April 29, 2007

Via ovicipitum dura est

In English: The way of the eggheads is hard.

After the sayings about eggs I've posted in the past few days, I had to include this delightful saying, which is most famously associated with the American politician, Adlai Stevenson.

The word ovicipitum is a genitive plural form of oviceps, "egg-head." This is a Latin word found in scientific literature, as in the Scarus oviceps, commonly called the "egghead parrotfish." What Stevenson has done, however, is to appropriate the Latin word for a peculiarly American idiom: the "egghead" intellectual.

Stevenson himself was notoriously an intellectual, and he was also balding - the quintessential egghead. Richard Nixon actually called Stevenson an "egghead" during Stevenson's run for the presidency in 1952. You can read more about this in the wikipedia article, which is illustrated with a very egghead-y photo of Stevenson.

The earliest citation for "egghead" in the Oxford English Dictionary is 1907, yet there is a flurry of citations from the 1950s when the word became a key term in American political discourse. There are even two citations about Adlai Stevenson in the Oxford English dictionary, both from 1952. The first citation: "A good many intelligent people..obviously admired Stevenson. ‘Sure,’ was the reply, ‘all the egg heads love Stevenson.’" The second citation: "Writers of letters to editors tend to be in the intellectual or ‘egg~head’ category where Stevenson sentiment is strong."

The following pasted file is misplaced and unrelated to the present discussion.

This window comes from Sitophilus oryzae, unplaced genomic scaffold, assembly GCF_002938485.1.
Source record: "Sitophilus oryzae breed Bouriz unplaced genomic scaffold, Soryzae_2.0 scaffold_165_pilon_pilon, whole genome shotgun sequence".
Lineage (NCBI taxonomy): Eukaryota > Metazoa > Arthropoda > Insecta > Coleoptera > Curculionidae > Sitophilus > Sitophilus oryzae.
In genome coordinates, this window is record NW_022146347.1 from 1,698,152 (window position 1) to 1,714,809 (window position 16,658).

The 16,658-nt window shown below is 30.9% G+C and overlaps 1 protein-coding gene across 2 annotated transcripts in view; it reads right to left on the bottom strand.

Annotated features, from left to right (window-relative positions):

Stevenson, however, did not disavow the label. Instead, he embraced it. So, in a lecture he gave at Harvard on March 17 in 1954, Stevenson remarked, “Via ovicipitum dura est, or, for the benefit of the engineers among you: The way of the egghead is hard.” I guess in the 1950s Stevenson could assume that all the literature and history majors would understand the Latin without a translation, so he offers the English for the benefit of the engineering students in the audience.

About a week later, he is reported to have made another egghead joke, in English this time, as cited in the Oxford English Dictionary and dated March 23, 1954: "Eggheads of the world, unite," Stevenson said; "you have nothing to lose but your yolks." Ha! I love it: Stevenson gets my vote!

So here is today's proverb read out loud:

280. Via ovicipitum dura est.

The number here is the number for this proverb in Latin Via Proverbs: 4000 Proverbs, Mottoes and Sayings for Students of Latin.

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